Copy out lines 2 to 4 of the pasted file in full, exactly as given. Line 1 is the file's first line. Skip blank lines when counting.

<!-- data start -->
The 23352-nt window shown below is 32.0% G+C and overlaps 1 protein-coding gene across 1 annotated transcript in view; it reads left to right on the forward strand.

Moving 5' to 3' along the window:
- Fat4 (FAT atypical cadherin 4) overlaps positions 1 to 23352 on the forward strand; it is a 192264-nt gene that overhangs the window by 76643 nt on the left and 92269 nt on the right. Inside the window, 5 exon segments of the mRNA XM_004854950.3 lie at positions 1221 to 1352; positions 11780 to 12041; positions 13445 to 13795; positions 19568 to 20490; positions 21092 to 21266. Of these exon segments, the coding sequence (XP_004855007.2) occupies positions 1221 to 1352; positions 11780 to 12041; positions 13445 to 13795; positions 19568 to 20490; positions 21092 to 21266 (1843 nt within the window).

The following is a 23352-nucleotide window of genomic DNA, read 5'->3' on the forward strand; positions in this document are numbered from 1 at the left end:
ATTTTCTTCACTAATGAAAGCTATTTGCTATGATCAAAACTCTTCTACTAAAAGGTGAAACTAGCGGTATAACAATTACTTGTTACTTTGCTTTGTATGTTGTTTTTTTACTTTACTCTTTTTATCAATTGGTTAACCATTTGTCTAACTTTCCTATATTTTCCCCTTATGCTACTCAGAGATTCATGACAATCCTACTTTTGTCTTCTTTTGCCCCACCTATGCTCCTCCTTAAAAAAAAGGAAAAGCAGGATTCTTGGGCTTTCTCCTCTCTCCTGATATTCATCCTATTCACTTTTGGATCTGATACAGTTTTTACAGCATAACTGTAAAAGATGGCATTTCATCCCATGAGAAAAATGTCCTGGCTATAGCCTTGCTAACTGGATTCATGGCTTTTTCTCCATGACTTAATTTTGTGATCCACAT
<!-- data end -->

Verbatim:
Moving 5' to 3' along the window:
- Fat4 (FAT atypical cadherin 4) overlaps positions 1 to 23352 on the forward strand; it is a 192264-nt gene that overhangs the window by 76643 nt on the left and 92269 nt on the right. Inside the window, 5 exon segments of the mRNA XM_004854950.3 lie at positions 1221 to 1352; positions 11780 to 12041; positions 13445 to 13795; positions 19568 to 20490; positions 21092 to 21266. Of these exon segments, the coding sequence (XP_004855007.2) occupies positions 1221 to 1352; positions 11780 to 12041; positions 13445 to 13795; positions 19568 to 20490; positions 21092 to 21266 (1843 nt within the window).

The following is a 23352-nucleotide window of genomic DNA, read 5'->3' on the forward strand; positions in this document are numbered from 1 at the left end: